Benjamin is a former volunteer DJ at his local hospital radio station. He has been reviewing films online since 2004.
What's the big deal?
Finding Nemo is an animated family adventure film released in 2003 and was the fifth feature-length CG movie from Pixar Studios. Written and directed by Andrew Stanton, the film follows a desperate clownfish as he searches for his young son who has gone missing. The film stars Albert Brooks, Ellen DeGeneres, Alexander Gould and Willem Dafoe. Released to critical acclaim, the film became a phenomenal success at the box office and became the highest earning animated film in history at the time. The film was the first Pixar film to win Best Animated Feature Film at the Academy Awards and would go on to earn $871 million worldwide. Re-released as a 3D film in 2012, the film would be followed by a sequel - Finding Dory - in 2016 and at the time of writing, the film remains the biggest selling DVD film of all time with more than 40 million copies sold.
What's it about?
Nemo is a young clownfish who lives on the Great Barrier Reef off the coast of Queensland, Australia together with his overprotective father Marlin. Despite having one fin smaller than the other, Nemo is eager to explore the surrounding ocean and the life teeming around him. Marlin, knowing the dangers of the ocean after his wife and the rest of his family were eaten by barracudas, is determined to keep Nemo as safe as possible. On his first day at school, Nemo manages to sneak away while Marlin is talking with Nemo's teacher but very quickly is snatched up by a scuba diver.
Realising the danger Nemo is in, Marlin begins to follow the speedboat but obviously is unable to keep up. Before long, he meets regal blue tang Dory who decides to help Marlin track his son down, despite her severe short-term memory issues. As for Nemo himself, he finds himself relocated into an aquarium at a dentist's office in Sydney where he finds himself involved in the escape plan devised by the tank's leader - a moorish idol fish called Gill...
Trailer (3D re-release)
Dory, regal blue tang
Gill, moorish idol
Crush, green sea turtle
Bruce, great white shark
Andrew Stanton, Bob Peterson & David Reynolds**
Release Date (UK)
10th October, 2003
Animation, Adventure, Comedy, Family
Best Animated Feature
Academy Award Nominations
Best Original Screenplay, Best Original Score, Best Sound Editing
What's to like?
The very first thing that any family film has to be is easy to watch, something colourful and interesting to look at to maintain the attention of all but the very youngest of viewers. And without question, Finding Nemo is one of the best looking films Pixar have ever produced. It fills the screen with colour and life in a way that few films actually manage - every shot is literally teeming with movement whether it's from background characters or simply the background itself, drifting freely in the ocean currents. Even after all this time, the film remains among one of Pixar's best looking movies.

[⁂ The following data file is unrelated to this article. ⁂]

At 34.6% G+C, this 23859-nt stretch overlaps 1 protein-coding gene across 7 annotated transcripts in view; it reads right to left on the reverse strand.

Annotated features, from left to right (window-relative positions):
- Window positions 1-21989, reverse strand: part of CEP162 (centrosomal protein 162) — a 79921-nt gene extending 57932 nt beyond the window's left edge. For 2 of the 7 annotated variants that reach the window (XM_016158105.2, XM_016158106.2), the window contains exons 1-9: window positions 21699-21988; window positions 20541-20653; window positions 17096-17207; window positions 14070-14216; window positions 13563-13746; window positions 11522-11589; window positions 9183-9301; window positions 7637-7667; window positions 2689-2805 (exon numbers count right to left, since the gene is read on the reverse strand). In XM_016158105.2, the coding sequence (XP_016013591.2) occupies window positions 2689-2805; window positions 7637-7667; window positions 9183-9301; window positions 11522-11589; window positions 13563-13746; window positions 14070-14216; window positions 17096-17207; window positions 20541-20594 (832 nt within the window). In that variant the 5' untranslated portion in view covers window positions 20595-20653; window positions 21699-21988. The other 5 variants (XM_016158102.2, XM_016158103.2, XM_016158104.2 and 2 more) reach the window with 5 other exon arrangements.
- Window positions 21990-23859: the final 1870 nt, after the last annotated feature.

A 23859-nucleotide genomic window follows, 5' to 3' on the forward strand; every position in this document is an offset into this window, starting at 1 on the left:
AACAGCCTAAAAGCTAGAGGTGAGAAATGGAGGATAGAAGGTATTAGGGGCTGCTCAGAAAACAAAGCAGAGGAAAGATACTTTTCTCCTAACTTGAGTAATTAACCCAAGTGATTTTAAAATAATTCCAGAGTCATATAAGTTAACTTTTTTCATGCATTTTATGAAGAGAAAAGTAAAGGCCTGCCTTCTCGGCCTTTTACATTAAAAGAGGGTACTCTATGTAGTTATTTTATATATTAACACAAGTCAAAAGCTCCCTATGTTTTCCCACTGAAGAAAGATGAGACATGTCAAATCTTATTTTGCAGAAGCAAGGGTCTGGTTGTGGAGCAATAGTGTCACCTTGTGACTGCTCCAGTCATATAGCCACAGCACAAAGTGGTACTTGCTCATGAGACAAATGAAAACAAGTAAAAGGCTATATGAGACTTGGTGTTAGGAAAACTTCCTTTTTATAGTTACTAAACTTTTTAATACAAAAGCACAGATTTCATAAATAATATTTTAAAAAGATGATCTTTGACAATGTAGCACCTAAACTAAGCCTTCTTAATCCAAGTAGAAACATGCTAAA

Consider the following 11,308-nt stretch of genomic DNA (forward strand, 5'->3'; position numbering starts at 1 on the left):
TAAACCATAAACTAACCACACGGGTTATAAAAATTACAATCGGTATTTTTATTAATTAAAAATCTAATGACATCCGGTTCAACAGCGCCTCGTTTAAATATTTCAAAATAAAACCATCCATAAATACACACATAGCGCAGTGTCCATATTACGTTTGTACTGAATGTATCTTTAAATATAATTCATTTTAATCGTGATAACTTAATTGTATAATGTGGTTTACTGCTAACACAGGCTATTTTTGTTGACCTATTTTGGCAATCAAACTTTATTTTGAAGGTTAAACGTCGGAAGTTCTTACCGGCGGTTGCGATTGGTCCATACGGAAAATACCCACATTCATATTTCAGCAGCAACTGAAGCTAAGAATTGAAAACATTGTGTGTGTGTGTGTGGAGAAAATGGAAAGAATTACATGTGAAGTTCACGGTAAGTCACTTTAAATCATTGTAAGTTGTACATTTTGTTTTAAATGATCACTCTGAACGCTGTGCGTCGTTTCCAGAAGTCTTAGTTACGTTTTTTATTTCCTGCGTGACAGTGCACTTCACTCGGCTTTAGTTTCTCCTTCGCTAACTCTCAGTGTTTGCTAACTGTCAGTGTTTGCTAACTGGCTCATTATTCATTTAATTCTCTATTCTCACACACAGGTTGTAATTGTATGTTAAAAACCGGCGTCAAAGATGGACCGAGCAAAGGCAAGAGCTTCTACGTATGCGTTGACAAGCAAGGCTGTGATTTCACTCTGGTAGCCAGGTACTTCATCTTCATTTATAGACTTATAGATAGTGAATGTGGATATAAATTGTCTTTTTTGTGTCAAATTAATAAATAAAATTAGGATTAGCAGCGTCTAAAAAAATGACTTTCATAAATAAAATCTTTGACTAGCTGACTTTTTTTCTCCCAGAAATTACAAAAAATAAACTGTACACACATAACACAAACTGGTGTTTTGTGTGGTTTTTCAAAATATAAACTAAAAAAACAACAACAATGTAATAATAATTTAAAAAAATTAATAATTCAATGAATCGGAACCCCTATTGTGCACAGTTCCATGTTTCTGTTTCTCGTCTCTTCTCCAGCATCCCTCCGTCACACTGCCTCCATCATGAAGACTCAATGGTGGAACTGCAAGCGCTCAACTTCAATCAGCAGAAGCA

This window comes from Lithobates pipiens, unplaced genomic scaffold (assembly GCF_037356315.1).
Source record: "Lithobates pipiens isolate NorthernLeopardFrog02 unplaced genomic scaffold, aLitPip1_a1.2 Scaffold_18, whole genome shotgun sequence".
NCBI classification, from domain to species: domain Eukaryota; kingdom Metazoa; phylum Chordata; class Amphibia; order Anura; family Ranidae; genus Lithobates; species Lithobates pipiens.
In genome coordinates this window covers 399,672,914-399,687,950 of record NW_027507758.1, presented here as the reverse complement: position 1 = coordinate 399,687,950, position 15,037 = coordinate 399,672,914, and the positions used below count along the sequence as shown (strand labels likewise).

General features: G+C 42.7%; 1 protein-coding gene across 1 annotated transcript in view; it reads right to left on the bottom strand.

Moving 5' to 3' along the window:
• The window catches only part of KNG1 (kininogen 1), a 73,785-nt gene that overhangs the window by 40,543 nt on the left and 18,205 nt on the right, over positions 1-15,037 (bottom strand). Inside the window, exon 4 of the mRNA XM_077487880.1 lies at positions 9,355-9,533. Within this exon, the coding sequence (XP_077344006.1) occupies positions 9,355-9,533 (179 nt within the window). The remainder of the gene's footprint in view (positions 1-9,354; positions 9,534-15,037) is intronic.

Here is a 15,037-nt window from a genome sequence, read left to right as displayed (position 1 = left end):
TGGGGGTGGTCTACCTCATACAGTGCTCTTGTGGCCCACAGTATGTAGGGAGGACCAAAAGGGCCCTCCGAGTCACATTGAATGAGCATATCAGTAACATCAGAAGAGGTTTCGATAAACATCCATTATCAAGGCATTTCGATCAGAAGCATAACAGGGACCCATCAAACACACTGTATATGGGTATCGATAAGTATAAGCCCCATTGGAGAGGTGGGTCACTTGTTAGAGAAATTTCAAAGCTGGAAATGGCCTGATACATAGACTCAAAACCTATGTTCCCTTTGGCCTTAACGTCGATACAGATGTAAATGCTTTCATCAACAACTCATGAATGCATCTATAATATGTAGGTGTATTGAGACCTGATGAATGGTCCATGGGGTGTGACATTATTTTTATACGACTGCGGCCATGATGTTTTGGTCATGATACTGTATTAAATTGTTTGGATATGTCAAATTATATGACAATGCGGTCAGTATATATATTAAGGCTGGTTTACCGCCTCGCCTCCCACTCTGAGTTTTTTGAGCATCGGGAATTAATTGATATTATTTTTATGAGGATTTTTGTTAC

Voice acting is also very good, especially DeGeneres as the forgetful Dory who provides much of the film's comedy. But the relationship between Marlin and Nemo, despite spending much of the film apart, feels utterly organic and believable and is the lynchpin of the entire picture. We feel both Nemo's bravery and Marlin's fear as a parent and understand both character's perspectives which makes Finding Nemo feel much deeper than it initially appears. On the surface, the film can be enjoyed as a goofy physical comedy or touching adventure but it becomes something much more rewarding if you're prepared to look between the lines.
- There is a popular theory online that suggests that all the Pixar films happen in the same continuity but often, the films do reference previous or forthcoming films. Nemo, for example, appears in Monsters Inc as a toy in Boo's bedroom while Finding Nemo features a boy in the dentist's office reading a Mr Incredible comic while Luigi from Cars can be seen driving past the office outside.
- Pixar developed realistic-looking water effects for the film but had to step back because it looked too realistic for the film. Each frame of the movie (1/24th of a second) could take up to 4 days to produce because of the complexity of animating light passing through water and hitting fish scales.